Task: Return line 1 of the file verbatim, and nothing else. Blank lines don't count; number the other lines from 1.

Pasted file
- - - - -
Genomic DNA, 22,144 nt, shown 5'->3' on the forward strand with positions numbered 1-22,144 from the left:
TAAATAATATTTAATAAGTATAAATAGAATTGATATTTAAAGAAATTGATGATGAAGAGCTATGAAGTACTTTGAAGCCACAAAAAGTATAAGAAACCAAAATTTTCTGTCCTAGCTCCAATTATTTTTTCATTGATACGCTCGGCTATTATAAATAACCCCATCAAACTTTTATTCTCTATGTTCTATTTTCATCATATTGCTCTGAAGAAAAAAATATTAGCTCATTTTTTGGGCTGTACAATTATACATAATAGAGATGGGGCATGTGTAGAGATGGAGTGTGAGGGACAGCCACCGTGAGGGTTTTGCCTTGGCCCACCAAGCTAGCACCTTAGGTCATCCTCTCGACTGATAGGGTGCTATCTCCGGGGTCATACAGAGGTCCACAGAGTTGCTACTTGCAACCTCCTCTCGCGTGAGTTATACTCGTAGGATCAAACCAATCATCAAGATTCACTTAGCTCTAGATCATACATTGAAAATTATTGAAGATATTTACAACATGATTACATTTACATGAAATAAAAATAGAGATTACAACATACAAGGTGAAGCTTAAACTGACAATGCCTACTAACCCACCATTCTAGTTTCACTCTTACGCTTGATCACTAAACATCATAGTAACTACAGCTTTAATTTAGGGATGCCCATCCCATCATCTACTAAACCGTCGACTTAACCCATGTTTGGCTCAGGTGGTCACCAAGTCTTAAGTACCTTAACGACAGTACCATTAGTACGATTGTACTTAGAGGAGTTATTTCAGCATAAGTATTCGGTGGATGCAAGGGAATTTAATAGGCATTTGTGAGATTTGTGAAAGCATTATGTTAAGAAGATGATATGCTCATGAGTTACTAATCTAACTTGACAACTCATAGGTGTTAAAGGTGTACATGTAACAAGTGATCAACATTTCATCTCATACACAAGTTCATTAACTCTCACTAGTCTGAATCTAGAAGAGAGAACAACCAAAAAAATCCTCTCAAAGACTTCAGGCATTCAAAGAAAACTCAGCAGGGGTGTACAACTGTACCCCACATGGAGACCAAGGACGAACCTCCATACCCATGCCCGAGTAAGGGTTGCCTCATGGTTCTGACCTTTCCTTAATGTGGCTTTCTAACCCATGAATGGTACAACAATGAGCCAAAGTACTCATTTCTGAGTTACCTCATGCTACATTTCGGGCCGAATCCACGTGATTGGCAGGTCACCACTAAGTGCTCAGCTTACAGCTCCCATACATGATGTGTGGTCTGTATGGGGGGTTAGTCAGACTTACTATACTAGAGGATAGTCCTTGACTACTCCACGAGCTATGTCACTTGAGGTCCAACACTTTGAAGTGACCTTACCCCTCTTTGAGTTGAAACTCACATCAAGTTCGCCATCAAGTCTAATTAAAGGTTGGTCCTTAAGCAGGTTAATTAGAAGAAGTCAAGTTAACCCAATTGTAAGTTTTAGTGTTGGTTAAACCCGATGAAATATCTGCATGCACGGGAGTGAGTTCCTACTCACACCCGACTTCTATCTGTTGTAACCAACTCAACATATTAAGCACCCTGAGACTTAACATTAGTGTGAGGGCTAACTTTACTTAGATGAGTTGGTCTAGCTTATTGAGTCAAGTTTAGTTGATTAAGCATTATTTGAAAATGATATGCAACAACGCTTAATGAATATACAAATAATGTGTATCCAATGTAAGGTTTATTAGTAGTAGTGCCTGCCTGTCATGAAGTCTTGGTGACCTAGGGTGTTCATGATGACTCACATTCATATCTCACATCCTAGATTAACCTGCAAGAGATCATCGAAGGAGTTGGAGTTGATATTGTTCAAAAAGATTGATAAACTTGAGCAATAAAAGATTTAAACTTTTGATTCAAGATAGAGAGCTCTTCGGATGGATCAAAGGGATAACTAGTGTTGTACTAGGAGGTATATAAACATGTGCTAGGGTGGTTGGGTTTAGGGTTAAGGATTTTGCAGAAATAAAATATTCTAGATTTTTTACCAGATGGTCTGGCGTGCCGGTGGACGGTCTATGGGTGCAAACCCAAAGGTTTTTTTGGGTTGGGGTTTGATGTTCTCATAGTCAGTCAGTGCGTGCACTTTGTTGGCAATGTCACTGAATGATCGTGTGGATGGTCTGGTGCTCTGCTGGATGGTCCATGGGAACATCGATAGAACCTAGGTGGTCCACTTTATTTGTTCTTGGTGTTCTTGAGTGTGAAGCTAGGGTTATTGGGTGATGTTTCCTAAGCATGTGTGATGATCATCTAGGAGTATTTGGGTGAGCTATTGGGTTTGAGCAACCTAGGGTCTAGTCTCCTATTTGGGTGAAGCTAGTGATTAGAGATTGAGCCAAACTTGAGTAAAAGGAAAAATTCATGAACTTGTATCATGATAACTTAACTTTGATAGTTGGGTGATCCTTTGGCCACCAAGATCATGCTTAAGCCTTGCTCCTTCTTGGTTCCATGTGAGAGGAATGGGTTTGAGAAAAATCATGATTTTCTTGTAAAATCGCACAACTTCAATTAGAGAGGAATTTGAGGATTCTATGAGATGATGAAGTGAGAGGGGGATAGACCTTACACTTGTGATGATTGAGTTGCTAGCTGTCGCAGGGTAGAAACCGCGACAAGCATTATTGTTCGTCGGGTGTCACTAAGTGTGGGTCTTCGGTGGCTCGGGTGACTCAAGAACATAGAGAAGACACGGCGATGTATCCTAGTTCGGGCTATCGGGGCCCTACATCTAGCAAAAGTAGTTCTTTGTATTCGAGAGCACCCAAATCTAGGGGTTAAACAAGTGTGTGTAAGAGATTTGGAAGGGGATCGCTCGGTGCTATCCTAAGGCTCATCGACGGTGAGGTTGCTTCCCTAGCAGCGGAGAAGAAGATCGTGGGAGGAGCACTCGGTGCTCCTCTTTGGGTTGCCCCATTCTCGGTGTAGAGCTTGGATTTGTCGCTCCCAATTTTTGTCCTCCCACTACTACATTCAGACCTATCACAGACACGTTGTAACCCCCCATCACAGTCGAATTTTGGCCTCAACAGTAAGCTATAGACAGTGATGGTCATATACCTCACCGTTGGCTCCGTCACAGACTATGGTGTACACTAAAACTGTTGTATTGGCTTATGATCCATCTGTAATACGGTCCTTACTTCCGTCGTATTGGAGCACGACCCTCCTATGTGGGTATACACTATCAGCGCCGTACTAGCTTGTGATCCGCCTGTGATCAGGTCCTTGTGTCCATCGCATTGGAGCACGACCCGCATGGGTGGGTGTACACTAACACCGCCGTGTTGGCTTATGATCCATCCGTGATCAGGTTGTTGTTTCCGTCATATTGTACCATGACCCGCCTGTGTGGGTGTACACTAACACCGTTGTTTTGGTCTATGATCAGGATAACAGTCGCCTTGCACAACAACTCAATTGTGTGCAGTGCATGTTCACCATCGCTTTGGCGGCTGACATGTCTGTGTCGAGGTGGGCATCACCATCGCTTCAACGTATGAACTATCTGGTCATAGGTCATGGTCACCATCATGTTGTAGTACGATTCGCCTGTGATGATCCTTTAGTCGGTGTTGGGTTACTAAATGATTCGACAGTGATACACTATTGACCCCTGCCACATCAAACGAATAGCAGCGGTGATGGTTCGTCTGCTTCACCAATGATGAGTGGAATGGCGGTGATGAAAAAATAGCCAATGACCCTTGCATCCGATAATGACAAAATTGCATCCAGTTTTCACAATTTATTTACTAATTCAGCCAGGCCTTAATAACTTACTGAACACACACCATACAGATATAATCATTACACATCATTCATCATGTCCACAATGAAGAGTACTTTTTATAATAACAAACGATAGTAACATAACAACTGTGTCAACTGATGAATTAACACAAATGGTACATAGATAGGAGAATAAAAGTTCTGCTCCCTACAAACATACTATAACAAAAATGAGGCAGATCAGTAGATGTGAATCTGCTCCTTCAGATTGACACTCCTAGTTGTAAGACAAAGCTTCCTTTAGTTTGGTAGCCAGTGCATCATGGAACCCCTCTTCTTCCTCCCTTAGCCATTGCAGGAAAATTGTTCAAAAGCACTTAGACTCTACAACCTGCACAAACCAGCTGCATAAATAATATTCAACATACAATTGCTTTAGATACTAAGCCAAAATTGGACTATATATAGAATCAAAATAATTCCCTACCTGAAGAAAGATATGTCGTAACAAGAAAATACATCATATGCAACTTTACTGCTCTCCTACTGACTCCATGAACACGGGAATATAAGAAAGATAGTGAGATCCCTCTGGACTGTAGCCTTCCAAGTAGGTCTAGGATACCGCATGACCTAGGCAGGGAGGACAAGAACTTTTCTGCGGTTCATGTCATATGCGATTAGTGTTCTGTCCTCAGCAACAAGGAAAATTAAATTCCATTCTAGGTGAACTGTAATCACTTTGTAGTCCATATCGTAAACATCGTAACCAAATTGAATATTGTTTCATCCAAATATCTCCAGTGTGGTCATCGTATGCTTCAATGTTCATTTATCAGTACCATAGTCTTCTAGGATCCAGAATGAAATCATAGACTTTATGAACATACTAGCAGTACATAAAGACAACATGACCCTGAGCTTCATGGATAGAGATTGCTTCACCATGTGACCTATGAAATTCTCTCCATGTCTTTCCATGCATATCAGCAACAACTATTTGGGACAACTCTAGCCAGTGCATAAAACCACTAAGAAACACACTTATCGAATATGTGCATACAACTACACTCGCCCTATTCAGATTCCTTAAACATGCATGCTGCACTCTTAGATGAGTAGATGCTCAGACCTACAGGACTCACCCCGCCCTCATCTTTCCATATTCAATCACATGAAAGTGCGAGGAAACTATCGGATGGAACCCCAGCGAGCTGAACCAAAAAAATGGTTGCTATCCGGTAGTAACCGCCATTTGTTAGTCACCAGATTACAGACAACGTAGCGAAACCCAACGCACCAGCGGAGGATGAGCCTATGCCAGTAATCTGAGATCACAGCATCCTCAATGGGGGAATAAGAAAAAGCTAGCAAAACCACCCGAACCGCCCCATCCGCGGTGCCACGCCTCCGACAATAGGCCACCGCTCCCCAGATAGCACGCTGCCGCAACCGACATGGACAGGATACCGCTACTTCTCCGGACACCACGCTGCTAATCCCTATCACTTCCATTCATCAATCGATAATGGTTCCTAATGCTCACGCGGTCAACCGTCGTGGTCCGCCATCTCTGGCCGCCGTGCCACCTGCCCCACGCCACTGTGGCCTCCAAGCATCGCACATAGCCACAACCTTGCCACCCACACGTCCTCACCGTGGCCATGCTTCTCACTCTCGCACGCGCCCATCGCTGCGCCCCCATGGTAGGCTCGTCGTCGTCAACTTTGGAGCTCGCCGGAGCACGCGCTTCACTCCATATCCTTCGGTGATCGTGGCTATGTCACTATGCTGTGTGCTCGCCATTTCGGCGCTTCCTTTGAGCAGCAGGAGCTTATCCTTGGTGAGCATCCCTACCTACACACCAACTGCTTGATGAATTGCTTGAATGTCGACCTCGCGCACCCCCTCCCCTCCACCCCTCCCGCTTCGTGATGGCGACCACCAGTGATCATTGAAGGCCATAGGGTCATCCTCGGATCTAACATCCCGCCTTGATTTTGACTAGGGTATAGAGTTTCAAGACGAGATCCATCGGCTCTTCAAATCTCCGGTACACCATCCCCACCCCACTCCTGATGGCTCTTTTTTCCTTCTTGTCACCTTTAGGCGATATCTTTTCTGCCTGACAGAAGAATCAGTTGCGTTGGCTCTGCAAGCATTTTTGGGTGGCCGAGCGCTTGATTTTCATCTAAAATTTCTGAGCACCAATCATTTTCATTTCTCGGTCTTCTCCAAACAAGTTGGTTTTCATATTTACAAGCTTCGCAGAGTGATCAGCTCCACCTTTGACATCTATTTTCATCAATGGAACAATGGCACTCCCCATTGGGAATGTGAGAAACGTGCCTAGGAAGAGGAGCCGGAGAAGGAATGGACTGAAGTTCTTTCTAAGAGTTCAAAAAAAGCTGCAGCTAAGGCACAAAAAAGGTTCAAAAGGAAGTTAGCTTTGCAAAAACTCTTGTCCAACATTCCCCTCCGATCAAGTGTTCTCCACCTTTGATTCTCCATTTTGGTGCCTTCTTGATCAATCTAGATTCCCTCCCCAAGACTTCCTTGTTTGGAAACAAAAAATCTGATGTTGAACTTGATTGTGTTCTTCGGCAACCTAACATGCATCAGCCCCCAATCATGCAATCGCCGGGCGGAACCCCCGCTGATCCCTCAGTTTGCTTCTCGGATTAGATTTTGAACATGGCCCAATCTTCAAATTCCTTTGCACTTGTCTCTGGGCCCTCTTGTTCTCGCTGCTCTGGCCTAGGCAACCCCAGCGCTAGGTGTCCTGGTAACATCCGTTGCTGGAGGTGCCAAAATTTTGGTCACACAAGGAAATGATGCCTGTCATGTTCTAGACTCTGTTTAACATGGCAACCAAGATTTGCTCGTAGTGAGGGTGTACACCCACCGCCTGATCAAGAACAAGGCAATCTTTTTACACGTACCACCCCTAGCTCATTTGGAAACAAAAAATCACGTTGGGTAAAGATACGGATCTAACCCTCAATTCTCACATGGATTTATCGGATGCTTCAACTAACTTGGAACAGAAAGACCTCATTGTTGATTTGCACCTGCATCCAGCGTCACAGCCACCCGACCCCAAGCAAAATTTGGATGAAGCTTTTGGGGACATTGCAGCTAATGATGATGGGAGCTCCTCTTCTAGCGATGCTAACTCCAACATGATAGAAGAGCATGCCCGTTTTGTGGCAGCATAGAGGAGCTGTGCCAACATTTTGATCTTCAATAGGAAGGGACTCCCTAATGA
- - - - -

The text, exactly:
Genomic DNA, 22,144 nt, shown 5'->3' on the forward strand with positions numbered 1-22,144 from the left: